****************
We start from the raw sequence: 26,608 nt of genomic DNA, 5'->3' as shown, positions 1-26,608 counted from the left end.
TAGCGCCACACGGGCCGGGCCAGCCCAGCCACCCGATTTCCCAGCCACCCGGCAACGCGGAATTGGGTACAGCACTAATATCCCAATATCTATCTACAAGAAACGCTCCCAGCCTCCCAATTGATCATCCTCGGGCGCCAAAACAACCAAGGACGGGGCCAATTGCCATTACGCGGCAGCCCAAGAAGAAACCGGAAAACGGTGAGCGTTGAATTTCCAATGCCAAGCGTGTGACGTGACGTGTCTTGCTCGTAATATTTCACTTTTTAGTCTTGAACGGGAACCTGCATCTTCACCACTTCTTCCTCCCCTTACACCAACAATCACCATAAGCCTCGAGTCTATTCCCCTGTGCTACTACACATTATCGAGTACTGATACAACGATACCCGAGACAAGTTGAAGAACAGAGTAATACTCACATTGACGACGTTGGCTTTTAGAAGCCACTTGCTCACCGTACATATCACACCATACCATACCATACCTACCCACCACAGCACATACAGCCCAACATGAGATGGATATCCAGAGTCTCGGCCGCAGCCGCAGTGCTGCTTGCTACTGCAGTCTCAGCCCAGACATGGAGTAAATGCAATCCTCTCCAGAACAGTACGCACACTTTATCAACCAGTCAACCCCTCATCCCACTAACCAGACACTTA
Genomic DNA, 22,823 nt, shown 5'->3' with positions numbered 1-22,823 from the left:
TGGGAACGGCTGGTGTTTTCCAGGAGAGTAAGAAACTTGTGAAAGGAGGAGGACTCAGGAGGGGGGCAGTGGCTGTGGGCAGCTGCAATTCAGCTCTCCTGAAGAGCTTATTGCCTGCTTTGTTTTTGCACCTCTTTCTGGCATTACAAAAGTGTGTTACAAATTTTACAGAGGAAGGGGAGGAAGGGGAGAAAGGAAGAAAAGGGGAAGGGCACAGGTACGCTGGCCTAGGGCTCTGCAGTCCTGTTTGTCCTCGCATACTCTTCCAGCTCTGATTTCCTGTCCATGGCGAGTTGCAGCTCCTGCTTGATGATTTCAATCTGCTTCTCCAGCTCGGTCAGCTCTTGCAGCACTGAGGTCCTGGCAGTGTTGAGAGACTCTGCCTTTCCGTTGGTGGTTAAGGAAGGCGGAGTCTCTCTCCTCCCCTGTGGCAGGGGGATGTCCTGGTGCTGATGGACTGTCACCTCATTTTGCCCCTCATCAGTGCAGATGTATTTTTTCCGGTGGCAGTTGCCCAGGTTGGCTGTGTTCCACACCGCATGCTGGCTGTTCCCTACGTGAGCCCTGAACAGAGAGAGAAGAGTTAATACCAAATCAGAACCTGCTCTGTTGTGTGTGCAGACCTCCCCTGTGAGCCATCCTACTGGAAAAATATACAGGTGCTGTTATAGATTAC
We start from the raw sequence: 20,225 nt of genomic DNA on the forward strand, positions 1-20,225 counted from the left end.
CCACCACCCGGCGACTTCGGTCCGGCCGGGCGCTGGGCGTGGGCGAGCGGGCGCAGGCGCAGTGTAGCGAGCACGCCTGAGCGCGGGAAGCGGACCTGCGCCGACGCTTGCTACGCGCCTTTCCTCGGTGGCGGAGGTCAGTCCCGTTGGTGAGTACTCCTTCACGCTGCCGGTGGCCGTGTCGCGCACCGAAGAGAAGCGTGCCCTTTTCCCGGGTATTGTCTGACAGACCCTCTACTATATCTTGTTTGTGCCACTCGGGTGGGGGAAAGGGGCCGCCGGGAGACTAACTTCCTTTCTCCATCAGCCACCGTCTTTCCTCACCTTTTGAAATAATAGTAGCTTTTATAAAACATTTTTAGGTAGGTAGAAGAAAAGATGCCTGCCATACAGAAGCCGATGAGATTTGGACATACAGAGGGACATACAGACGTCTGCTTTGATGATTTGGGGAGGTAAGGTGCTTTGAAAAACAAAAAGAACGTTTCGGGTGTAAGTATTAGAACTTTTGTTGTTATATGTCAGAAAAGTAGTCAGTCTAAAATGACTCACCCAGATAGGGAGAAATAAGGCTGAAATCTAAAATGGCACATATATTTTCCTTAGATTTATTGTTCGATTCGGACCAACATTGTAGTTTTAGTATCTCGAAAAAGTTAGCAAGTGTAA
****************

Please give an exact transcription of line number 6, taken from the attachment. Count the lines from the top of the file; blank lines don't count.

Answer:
CCACCACCCGGCGACTTCGGTCCGGCCGGGCGCTGGGCGTGGGCGAGCGGGCGCAGGCGCAGTGTAGCGAGCACGCCTGAGCGCGGGAAGCGGACCTGCGCCGACGCTTGCTACGCGCCTTTCCTCGGTGGCGGAGGTCAGTCCCGTTGGTGAGTACTCCTTCACGCTGCCGGTGGCCGTGTCGCGCACCGAAGAGAAGCGTGCCCTTTTCCCGGGTATTGTCTGACAGACCCTCTACTATATCTTGTTTGTGCCACTCGGGTGGGGGAAAGGGGCCGCCGGGAGACTAACTTCCTTTCTCCATCAGCCACCGTCTTTCCTCACCTTTTGAAATAATAGTAGCTTTTATAAAACATTTTTAGGTAGGTAGAAGAAAAGATGCCTGCCATACAGAAGCCGATGAGATTTGGACATACAGAGGGACATACAGACGTCTGCTTTGATGATTTGGGGAGGTAAGGTGCTTTGAAAAACAAAAAGAACGTTTCGGGTGTAAGTATTAGAACTTTTGTTGTTATATGTCAGAAAAGTAGTCAGTCTAAAATGACTCACCCAGATAGGGAGAAATAAGGCTGAAATCTAAAATGGCACATATATTTTCCTTAGATTTATTGTTCGATTCGGACCAACATTGTAGTTTTAGTATCTCGAAAAAGTTAGCAAGTGTAA